It may seem odd, if you're accustomed to a shadow cast, to see Rocky Horror performed by live human beings without a giant screen full of Tim Curry flickering above their heads. And frankly, if you're just sitting there watching a musical, you are free to notice that this is a terrible, terrible play, writing-wise.
The execution: The script might hold up a little better if I could ever understand the lyrics, which contain some exposition. And after hearing three diverse ensembles spit them out and doing a bit of research, I realize it's creator Richard O'Brien's fault that I can't understand them -- "Rose-tint my world," for example, is a lovely phrase but not something you can set to a bopping beat and expect anyone to make out.
Then there's Eddie, who is the most unsupported deus ex machina ever. And the original mission -- never mind that we never know what it was; how could it have been better than "Give yourself over to absolute pleasure"?
Whatever. This show's durability in the U.S. is a product of how well it met a perfect storm of need when the Baby Boomers took our watered-down rebellion to all those little art houses in the middle of the night. If it hadn't been fun then, it might not be fun now. But it was, and it is. And Desert Stages' Rocky shows off a lot of talent as well as fun, but whether you're a "virgin" or an old fan, you could probably use a wee primer before we get to the review.
It helps to have some grounding in how subversive all the crossdressing and glam and sexual openness (with, really, just a soupçon of horror and maybe three soupçons of sci-fi) was in 1975. Geez, Elton John had only been a star for three years. And Rocky's still considered by some people to be a little on the alternative and raunchy side for a community theater, but it isn't, really. Though it's not for children.
Here are a couple of good places to bone up, as it were, if you wish. What's important to know about the 21st century is that you typically can't just carry a bag of crap into a theater or a movie house (or any other public place, really) and start throwing it -- presenters sell reasonably priced prop bags, and it's still hella fun. Though the presence of glow-sticks during "(There's a Light) Over at the Frankenstein Place" is the very definition of a time warp.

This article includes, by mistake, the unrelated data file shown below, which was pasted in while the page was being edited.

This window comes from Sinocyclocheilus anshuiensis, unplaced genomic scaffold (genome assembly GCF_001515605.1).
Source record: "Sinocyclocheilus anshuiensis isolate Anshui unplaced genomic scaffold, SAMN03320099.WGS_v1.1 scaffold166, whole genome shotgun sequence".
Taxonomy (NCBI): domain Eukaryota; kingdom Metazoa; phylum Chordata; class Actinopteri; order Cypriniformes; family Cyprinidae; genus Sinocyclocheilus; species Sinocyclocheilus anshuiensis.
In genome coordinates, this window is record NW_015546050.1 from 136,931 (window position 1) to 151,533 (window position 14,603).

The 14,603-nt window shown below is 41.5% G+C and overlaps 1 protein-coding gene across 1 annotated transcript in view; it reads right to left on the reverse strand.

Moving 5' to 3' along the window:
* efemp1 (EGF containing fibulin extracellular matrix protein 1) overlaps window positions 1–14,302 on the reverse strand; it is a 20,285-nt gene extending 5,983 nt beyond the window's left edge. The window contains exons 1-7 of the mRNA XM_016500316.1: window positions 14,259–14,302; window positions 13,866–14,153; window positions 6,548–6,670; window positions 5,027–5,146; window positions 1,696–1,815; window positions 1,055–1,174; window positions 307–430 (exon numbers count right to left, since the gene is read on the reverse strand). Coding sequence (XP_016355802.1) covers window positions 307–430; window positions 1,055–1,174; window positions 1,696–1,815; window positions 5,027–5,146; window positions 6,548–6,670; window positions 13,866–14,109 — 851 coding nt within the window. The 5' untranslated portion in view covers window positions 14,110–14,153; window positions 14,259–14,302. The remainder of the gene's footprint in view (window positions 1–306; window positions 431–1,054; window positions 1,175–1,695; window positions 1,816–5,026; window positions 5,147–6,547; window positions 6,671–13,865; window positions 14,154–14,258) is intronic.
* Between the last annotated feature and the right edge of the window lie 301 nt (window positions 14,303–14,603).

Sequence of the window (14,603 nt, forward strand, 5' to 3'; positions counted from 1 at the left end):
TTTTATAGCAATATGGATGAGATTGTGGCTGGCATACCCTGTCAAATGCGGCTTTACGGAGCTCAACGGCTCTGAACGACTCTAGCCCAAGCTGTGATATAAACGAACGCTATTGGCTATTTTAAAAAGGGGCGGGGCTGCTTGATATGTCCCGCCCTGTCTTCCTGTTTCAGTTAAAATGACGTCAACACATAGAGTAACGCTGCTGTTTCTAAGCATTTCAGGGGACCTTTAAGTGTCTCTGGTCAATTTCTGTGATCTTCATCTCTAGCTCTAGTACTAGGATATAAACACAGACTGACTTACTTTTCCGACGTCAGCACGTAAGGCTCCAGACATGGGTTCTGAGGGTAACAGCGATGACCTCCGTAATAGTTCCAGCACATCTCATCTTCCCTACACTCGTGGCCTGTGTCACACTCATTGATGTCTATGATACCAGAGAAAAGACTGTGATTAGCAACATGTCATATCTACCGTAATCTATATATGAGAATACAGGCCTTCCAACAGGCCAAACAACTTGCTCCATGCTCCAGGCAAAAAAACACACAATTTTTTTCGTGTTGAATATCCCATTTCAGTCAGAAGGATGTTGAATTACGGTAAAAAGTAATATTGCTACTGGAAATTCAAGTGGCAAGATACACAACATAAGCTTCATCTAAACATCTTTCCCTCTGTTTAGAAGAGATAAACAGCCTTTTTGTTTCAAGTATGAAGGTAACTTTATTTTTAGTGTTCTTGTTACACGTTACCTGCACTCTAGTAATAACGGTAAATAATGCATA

What's important to know about watching the musical as opposed to the film is that a) the script is a bit different and b) sometimes people in the audience act like they're just watching a musical. But you shouldn't feel embarrassed either way.
At Desert Stages, audience costumes are encouraged, as well as shoutouts, callbacks, whatever you grew up calling them, but it's not a huge, huge thing. The band helps out with the five or six lines that are actually funny. Props purchased at the theater are allowed at the 10:30 p.m. Friday performances only, where there's also a lot more yelling and extended, skillful virgin sacrifice, with assistance from the charming members of Midnight Mayhem, the shadow cast from AMC Deer Valley 30's monthly-ish screenings. (You do get half-price props at DST if you're in costume.)